Perhaps some kind of global memory. However I was hoping to use shared memory because it’s fast, but now I can’t because it’s “block limited” which kinda sucks, but ok.

Perhaps the shared variables can be passed onto the next block, I think global memory could possible be used for that/this.

I can imagine the last thread of a block passes it on.

However this again illustrates that the algorithms have to be adepted to hardware limitations :(

volatile

While scheduling in CUDA is a grey area, it doesn’t schedule threads in round-robin fashion (nor should it). Instead it switches between threads based on memory accesses in order to hide latency.

So having no inter-block dependencies is imperative although I would prefer having a well defined set of rules which would allow for some inter block locking/synchronization. I’m talking about some guarantee (based on hardware specs) that running at most a certain number of blocks will not lead to deadlock. It seams reasonable to me that such a thing can be easily defined as having fewer concurrent blocks than what can be mapped to the hardware seems like a sufficient rule to me.

But then again there may be a lot more to this that I’m not considering.

why this is a bad idea: http://forums.nvidia.com/index.php?showtopic=108604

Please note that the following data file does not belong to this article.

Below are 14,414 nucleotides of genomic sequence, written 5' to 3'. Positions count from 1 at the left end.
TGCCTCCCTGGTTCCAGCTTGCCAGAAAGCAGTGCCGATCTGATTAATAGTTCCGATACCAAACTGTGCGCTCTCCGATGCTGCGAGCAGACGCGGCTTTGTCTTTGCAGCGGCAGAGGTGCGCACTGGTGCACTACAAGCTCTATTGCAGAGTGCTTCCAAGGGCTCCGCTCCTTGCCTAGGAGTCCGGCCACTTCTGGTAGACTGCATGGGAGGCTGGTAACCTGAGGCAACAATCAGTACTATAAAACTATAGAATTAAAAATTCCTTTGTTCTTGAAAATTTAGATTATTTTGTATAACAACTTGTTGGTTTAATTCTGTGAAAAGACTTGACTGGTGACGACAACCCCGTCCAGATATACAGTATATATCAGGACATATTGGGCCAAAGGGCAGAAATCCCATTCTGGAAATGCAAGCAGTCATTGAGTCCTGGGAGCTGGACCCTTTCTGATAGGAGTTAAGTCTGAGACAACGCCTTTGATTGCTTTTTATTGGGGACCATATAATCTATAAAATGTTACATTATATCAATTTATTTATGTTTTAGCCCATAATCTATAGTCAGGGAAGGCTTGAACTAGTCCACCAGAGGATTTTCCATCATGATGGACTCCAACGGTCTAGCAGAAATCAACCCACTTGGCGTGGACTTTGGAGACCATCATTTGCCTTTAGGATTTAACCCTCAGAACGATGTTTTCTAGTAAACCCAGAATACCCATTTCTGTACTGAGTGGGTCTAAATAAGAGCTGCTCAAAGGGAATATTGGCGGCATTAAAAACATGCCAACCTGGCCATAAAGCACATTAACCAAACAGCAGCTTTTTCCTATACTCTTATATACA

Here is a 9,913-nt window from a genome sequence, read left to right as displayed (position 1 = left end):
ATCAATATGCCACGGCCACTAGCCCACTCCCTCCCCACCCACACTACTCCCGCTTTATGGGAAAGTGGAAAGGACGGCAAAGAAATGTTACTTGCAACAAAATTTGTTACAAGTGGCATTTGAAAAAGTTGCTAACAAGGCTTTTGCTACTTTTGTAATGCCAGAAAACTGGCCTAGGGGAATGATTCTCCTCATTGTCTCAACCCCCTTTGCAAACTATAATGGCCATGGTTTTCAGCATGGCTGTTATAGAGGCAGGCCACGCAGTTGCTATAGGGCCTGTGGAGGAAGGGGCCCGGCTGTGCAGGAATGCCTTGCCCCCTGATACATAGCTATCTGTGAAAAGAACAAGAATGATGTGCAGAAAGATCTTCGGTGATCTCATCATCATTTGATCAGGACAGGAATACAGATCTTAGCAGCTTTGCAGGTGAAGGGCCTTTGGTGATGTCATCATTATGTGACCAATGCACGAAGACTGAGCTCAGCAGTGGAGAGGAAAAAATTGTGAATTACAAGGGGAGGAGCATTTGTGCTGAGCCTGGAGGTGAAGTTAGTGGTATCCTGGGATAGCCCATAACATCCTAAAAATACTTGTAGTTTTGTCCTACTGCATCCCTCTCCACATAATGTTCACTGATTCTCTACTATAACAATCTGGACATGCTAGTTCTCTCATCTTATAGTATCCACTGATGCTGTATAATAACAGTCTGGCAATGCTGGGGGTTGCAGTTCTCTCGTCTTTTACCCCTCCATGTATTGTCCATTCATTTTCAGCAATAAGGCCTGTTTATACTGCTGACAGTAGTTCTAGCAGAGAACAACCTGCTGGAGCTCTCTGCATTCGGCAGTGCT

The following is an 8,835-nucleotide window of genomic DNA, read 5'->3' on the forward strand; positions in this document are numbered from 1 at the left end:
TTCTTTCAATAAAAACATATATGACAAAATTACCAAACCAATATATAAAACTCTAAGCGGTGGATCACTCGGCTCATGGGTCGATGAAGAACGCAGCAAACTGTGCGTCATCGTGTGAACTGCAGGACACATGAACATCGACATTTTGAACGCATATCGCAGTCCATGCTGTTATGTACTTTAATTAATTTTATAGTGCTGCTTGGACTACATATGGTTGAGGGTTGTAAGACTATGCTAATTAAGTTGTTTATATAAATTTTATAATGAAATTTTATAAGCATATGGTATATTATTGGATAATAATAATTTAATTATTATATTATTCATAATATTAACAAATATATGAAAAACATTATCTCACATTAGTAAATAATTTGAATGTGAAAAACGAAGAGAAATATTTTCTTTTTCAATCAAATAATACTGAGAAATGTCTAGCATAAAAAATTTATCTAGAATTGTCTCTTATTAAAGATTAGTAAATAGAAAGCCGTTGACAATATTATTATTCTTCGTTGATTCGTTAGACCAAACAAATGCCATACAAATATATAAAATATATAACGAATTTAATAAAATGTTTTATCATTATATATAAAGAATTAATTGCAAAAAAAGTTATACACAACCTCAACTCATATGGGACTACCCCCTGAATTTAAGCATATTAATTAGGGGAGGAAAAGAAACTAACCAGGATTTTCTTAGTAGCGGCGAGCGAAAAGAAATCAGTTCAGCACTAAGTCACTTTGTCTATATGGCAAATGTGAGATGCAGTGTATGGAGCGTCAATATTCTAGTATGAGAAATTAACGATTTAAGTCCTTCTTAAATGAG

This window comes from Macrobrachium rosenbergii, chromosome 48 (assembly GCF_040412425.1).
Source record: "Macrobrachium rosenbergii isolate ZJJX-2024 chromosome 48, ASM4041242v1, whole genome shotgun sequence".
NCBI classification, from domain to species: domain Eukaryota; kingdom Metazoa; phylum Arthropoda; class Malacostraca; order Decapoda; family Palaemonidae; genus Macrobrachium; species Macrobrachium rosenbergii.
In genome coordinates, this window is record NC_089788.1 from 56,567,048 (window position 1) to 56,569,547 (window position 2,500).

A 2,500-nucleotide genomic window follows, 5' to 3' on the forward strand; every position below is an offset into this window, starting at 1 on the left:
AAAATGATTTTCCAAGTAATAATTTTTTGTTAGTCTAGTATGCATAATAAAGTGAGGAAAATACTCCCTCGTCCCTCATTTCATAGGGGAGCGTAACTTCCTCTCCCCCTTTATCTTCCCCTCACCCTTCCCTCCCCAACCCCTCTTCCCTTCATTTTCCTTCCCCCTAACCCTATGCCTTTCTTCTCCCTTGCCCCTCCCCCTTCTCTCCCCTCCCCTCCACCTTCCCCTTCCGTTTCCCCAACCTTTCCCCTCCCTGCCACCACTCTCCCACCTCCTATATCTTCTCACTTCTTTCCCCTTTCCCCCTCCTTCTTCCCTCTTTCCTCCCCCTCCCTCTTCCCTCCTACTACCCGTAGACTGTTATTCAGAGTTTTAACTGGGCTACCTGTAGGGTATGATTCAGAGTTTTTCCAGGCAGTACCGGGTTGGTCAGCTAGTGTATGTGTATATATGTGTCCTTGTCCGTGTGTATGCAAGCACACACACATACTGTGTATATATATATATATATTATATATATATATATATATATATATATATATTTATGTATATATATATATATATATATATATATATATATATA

version 0.02 uses global memory instead of shared memory, the problem remains however.

Other blocks are never executed, the first block keeps spinning :(

code for version 0.02:

extern "C" 

{ // extern c begin

/*

Test Cuda Multi Threading Spinning

version 0.01 created on 19 july 2011 by Skybuck Flying

This code seems to work fine for an entire thread block

but when there are multiple thread blocks it stops working, the first thread block while hang...

cuda will simply keep executing the first thread block endlessly, is there a way to fix it and make it move on with the next thread block ?

Version 0.01 could not work because shared memory is only shared between the threads of a block. The threads in all other blocks are oblivious of it.

*/

/*

version 0.02 created on 20 july 2011 by Skybuck Flying

Version 0.02 will now attempt to solve this mistake. An efficient method would be to pass the shared